When it comes to doing online banking, using our credit cards to make purchases online, and storing any personal information in the cloud, we like to trust that companies are taking good care of our data and vital personal information. We often felt safe that when we look at our address bar and see a nifty lock icon, or we notice a website uses HTTPS, we had nothing to worry about.
On April 7th, 2014, all that drastically changed. Taking the world by storm, and compromising the backbone if the internet as we know it, is a little bug the world has come to know as The Heartbleed Bug. We’ll take a look at what this, and how you came make sure your information stays secure.
A Little History
The heartbleed bug is serious security vulnerability discovered in early April by the security research firm Codenomicon (also responsible for giving the bug it’s name), as well as a member of Google’s security team, Neel Mehta. Heartbleed utilises a security exploit found in the popular open source cryptographic software library, OpenSSL.
To quote Heartbleed.com:
“The Heartbleed bug allows anyone on the Internet to read the memory of the systems protected by the vulnerable versions of the OpenSSL software. This compromises the secret keys used to identify the service providers and to encrypt the traffic, the names and passwords of the users and the actual content. This allows attackers to eavesdrop on communications, steal data directly from the services and users and to impersonate services and users.”
This vulnerability gives a potential attacker access to the memory of data servers, exposing the usernames, passwords, and other sensitive data being transferred between a user and the server. Upon the launch of OpenSSL version 1.0.1 on March 14th, 2012, every website which updated to the latest version of the software made itself vulnerable and open to attack.
Am I Affected?
Well, the answer is yes and no. According to sources, as of March 21st, 2014, Google employees Bodo Moeller and Adam Langley came up with a patch for the heartbleed security flaw. As previously mentioned, Heartbleed is a security vulnerability in the popular OpenSSL software program. The majority of websites on the internet utilise this software to help websites stay secure.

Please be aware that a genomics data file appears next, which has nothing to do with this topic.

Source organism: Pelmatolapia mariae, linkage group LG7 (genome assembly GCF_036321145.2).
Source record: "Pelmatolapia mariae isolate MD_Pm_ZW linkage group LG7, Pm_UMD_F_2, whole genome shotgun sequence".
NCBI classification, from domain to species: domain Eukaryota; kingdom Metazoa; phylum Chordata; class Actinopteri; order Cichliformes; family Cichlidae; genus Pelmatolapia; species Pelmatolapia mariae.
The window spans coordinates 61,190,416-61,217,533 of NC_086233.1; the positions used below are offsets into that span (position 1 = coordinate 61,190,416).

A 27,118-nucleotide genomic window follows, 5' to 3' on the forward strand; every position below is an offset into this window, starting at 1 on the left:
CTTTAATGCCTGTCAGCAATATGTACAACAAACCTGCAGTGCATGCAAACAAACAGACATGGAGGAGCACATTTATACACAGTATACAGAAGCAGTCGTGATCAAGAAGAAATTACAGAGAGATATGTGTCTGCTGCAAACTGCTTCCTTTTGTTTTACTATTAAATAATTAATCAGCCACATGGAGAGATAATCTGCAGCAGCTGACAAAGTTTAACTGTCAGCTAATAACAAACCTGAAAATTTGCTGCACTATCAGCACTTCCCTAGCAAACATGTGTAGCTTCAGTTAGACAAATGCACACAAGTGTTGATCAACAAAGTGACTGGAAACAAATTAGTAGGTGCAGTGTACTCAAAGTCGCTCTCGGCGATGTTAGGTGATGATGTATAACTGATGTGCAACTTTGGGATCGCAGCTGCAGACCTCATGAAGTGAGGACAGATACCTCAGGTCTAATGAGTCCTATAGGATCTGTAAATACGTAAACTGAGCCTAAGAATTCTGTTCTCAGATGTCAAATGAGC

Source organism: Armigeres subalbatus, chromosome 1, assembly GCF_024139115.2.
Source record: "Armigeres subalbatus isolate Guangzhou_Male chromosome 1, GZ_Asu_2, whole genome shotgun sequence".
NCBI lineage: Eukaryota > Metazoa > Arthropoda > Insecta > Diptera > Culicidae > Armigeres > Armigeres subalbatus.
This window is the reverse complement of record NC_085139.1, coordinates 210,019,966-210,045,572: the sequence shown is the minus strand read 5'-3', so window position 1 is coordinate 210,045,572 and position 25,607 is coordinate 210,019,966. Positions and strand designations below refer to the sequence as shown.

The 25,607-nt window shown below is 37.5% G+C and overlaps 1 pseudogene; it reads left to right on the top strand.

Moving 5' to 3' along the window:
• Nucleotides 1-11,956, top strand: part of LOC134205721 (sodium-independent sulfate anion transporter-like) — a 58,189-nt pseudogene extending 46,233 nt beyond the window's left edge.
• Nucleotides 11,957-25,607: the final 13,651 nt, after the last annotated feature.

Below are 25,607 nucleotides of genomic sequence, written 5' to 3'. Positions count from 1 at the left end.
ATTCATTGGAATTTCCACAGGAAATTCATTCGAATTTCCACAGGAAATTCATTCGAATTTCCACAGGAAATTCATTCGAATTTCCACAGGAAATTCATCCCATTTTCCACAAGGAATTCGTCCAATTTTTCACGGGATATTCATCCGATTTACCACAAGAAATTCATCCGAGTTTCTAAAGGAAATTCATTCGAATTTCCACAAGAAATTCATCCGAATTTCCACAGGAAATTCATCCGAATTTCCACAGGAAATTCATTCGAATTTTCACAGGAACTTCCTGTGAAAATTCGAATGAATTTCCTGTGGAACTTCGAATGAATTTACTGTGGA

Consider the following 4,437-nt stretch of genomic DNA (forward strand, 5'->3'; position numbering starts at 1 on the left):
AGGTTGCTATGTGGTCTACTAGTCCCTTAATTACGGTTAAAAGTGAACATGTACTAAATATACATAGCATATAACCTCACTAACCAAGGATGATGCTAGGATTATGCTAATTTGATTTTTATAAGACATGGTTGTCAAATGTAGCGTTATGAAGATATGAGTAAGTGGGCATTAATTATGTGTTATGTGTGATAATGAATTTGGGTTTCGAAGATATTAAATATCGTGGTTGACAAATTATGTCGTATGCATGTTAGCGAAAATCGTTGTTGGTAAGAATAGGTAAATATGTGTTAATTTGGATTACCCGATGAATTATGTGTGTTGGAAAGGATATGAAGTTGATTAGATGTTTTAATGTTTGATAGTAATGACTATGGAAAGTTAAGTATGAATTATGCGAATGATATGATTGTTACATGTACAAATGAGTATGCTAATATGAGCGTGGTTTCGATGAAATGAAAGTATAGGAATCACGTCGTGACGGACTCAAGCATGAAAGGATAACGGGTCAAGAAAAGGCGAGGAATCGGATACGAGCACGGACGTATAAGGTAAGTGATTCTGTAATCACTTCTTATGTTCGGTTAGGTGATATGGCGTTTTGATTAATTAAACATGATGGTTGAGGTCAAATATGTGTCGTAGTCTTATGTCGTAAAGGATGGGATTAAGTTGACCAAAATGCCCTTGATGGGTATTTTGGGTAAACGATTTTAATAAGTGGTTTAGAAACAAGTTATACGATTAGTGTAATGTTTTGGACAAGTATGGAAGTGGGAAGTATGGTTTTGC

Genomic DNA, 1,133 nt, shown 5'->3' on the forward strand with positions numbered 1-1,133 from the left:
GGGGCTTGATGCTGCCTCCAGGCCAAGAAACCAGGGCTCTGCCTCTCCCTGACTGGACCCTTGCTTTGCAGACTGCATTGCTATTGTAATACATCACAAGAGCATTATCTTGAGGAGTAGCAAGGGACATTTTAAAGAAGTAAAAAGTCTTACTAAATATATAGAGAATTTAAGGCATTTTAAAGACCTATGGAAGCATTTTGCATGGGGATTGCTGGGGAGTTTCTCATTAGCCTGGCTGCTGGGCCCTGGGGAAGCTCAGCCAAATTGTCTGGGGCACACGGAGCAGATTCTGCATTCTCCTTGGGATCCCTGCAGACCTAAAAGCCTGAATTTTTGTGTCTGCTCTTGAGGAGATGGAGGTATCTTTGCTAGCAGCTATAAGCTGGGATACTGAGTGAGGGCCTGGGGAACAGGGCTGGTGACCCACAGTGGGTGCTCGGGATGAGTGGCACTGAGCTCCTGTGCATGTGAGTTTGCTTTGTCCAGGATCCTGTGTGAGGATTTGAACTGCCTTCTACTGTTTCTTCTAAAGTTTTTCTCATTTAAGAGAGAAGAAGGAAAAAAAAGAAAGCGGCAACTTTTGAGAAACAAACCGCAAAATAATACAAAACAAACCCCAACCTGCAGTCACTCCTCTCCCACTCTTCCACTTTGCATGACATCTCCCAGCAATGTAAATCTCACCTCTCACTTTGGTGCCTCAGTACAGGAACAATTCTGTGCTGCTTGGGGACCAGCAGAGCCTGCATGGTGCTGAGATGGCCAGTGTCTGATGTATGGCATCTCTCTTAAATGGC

This isn’t something that just affects little companies, but even personal websites could be open for attack. Known as being the two most popular web server technologies in use today are Apache, and Nginx server. Both server technologies combined account for roughly two thirds of the market today. Apache as well as Nginx server were vulnerable to the Heartbleed exploit, meaning if website admins fail to update and patch their servers, their websites are open targets for attackers to abuse and misuse.
How You Can Stay Secure
Heartbleed has actually be around for quite a while. Although discovered at the beginning of April, it has existed for over two years now. There really isn’t anything that you can do about this, except wait for websites to update to the latest version of SSL. For extra security, it’s a good idea to change and securely store your passwords. As the leading WordPress web design and development agency in Singapore, ChillyBin makes sure to stay up to date on the latest in security news and information. Our clients have the ease of mind knowing that their websites and customer’s information stays safe and secure.
If you’re concerned that your business may be affected by this bug, make sure to update to the latest version of SSL right away. The team at LastPass have also developed a tool that allows you to easily check if your website, or a website that you frequently use is vulnerable to the bug. Click here to find out.